As children, we develop ideals around how different from our parents we will be, when finally we have children of our own. Everything that our parents did, we decide (in some fashion or another) we won’t do. Everything that our parents didn’t do, we will do. What we fail to realize, is that our parents were once children too. Throughout their childhoods, throughout the trials and tribulations they struggled with, they too, decided to do things differently than those who reared them. In the absence of reason and rationale, we bring forth the lives that we create, often unaware that the commonality we share with the generations that came before us is this; all that we wished we could have had might have made us better than we have become. Did we become who were in spite of our circumstances or because of them?
Armed with ignorance and ideals we go forth and multiply. Labor of Love: The Child Birth and Child Rearing Experience – was what I was going to title my first book. Throughout the pregnancy, I imagined all the things I would do differently. I colluded with those who chastised the “old school” ways of discipline and structure. I invited the opportunity to have challenging conversations around the subject, yet each time I looked my mother’s way, she said but this: “keep on living.” In my arrogance (or rather more plainly put, ignorance) I would think to myself, “you keep on living, and you will see how differently things can be.”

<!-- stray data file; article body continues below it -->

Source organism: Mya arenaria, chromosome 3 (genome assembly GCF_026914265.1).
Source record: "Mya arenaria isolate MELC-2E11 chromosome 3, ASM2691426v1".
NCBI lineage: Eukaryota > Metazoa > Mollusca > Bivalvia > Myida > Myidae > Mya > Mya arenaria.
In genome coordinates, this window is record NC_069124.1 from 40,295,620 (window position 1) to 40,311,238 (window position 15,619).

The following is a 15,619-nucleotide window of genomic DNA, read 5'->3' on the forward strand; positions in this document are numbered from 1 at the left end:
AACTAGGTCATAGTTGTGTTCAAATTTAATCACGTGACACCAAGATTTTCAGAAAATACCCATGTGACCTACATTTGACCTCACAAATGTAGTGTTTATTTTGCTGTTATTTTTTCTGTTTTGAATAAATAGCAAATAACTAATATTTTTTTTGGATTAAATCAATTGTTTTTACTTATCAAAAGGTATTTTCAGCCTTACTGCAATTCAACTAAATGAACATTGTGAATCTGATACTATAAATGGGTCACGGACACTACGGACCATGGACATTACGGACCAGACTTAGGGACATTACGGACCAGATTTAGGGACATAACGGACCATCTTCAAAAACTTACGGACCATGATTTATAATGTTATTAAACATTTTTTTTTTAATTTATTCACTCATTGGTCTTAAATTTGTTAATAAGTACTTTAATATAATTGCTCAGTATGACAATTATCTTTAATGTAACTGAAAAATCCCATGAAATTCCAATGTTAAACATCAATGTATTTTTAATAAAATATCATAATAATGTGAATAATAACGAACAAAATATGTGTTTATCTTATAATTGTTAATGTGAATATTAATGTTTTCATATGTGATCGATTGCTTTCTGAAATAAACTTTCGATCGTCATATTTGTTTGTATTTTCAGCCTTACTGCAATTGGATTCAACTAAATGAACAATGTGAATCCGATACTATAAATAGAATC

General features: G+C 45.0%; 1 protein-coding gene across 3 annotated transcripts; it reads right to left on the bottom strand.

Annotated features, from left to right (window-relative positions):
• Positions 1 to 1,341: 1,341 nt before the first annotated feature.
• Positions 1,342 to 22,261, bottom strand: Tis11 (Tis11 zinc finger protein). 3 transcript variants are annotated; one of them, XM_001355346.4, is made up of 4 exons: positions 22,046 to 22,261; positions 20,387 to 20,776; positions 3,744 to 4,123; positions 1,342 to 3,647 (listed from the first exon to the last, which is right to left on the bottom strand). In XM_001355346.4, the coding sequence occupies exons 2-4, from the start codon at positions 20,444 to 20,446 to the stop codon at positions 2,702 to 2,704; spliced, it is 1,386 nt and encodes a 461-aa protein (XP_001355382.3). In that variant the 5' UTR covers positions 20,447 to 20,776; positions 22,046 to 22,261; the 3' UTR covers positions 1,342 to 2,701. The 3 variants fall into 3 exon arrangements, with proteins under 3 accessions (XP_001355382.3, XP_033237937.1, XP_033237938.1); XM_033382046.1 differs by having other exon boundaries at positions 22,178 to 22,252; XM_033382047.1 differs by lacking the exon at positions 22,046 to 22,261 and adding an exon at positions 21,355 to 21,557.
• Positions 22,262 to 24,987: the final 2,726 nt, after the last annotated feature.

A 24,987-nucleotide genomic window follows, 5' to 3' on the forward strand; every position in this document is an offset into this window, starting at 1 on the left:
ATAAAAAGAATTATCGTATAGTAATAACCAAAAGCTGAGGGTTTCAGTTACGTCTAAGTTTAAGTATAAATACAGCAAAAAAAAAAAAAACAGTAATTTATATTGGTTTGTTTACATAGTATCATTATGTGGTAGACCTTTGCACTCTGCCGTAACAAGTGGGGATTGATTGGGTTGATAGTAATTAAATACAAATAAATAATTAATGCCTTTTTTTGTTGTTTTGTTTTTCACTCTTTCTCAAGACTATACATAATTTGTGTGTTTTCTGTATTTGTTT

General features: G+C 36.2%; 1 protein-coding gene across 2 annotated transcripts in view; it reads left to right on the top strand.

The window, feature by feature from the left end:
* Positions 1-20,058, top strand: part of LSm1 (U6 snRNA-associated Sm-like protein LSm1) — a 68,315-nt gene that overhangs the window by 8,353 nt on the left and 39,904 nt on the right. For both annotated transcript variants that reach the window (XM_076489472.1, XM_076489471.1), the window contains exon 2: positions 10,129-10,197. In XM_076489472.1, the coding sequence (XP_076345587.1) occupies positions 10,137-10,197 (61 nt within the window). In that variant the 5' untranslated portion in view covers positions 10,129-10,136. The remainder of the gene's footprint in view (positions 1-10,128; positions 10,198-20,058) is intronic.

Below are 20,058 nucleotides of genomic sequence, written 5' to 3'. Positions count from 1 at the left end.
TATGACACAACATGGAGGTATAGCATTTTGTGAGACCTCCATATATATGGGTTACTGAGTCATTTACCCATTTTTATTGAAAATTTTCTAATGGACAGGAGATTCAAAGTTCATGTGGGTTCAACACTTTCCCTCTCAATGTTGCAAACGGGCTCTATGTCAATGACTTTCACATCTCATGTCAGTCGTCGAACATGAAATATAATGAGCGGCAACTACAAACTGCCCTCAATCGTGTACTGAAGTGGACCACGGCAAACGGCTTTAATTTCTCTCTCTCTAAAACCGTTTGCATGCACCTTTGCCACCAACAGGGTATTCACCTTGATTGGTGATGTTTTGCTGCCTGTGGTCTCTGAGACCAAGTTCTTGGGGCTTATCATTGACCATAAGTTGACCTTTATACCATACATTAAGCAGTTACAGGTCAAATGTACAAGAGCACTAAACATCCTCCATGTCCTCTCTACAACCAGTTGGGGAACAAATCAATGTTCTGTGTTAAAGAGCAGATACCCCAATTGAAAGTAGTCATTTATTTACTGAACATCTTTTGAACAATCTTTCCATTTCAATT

The adversity I faced in my childhood gave me the wherewithal to stand firm for my beliefs. It’s almost shaming now to say that I stood firm against the one who instilled in me the ability to do so. I see now that I was no more fighting for my ideals as I was to be taken seriously as a mother – to be seen as an equal. That was almost 17yrs ago. I have ‘lived” a lot since then. The book has never been written and is now simply referred to as “ a day in the life of a fool.”
I see things from a different perspective. I understand that what most parents start off wanting or rather believing is that if their children had the things they didn’t have, then maybe they might be “better than us.” Perhaps the hardest part of being a parent is understanding that “they” will never really be “better” than “us.” “They” were never really meant to be anything more or less than themselves.